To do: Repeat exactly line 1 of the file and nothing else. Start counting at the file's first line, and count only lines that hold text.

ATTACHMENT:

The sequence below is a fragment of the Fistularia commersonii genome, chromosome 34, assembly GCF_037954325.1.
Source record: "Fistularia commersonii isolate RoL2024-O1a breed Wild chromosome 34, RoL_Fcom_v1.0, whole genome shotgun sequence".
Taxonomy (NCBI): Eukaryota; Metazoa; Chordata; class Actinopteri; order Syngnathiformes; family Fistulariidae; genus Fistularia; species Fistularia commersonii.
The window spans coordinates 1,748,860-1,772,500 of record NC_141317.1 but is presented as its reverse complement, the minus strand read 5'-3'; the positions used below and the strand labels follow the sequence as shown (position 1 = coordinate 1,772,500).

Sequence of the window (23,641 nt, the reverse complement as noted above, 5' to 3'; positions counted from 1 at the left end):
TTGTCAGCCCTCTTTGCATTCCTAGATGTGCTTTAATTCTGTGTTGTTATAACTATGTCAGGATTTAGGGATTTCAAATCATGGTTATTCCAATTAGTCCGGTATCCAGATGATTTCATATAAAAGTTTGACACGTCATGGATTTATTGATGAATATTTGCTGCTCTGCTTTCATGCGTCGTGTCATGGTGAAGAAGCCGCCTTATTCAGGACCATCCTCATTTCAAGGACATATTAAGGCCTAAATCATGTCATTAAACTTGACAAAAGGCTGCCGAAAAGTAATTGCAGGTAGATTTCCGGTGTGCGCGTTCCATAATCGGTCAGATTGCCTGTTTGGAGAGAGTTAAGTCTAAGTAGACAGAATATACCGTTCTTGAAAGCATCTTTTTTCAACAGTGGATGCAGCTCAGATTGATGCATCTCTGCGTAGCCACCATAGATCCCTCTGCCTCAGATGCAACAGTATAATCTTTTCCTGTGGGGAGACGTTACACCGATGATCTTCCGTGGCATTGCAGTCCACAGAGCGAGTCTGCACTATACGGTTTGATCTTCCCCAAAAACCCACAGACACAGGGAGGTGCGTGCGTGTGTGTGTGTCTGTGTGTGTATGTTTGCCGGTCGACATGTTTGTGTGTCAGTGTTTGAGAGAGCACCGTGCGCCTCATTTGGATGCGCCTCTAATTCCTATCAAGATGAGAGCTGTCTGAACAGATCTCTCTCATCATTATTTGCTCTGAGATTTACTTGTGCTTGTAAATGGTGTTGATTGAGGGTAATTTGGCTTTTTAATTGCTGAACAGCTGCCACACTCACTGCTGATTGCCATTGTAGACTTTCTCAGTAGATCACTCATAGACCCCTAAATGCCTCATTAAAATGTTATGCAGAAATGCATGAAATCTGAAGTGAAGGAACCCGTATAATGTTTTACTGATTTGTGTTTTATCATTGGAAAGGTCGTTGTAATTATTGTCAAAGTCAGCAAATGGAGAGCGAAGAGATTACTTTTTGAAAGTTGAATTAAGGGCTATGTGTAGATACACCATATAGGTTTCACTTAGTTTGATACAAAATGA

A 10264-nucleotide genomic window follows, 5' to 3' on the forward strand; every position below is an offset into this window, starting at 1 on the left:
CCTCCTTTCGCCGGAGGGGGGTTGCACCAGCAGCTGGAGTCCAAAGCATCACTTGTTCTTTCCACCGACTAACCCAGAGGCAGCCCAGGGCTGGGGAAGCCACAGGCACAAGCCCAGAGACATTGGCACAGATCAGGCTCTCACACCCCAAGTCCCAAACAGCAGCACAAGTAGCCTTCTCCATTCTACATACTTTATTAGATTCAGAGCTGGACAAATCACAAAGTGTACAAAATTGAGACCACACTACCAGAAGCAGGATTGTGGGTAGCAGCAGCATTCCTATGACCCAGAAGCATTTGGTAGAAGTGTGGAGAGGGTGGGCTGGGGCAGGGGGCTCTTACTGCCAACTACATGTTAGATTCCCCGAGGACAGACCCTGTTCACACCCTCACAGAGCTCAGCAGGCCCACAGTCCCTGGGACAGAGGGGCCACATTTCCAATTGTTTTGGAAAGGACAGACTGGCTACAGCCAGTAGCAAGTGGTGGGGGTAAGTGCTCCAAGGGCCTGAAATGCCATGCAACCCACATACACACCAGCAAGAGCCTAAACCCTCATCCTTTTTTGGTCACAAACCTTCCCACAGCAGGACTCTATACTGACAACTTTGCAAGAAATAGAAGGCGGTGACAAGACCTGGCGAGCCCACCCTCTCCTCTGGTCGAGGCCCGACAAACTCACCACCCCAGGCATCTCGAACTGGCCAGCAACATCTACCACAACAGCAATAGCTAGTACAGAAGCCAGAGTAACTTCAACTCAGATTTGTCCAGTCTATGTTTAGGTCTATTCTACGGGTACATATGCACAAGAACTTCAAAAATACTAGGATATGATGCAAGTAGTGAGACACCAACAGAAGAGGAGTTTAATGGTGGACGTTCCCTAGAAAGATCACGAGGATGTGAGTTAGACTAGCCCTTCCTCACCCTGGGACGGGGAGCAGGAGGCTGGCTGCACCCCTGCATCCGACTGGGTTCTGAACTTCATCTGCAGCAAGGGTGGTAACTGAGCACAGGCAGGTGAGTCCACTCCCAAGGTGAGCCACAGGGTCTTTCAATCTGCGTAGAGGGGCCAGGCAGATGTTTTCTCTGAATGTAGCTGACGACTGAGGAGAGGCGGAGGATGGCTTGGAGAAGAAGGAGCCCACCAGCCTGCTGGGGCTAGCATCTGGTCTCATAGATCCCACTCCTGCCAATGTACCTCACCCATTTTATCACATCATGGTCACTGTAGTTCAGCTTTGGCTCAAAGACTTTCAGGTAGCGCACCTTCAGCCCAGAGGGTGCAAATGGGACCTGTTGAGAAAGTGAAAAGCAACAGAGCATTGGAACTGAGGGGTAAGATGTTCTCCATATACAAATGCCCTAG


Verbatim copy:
The sequence below is a fragment of the Fistularia commersonii genome, chromosome 34, assembly GCF_037954325.1.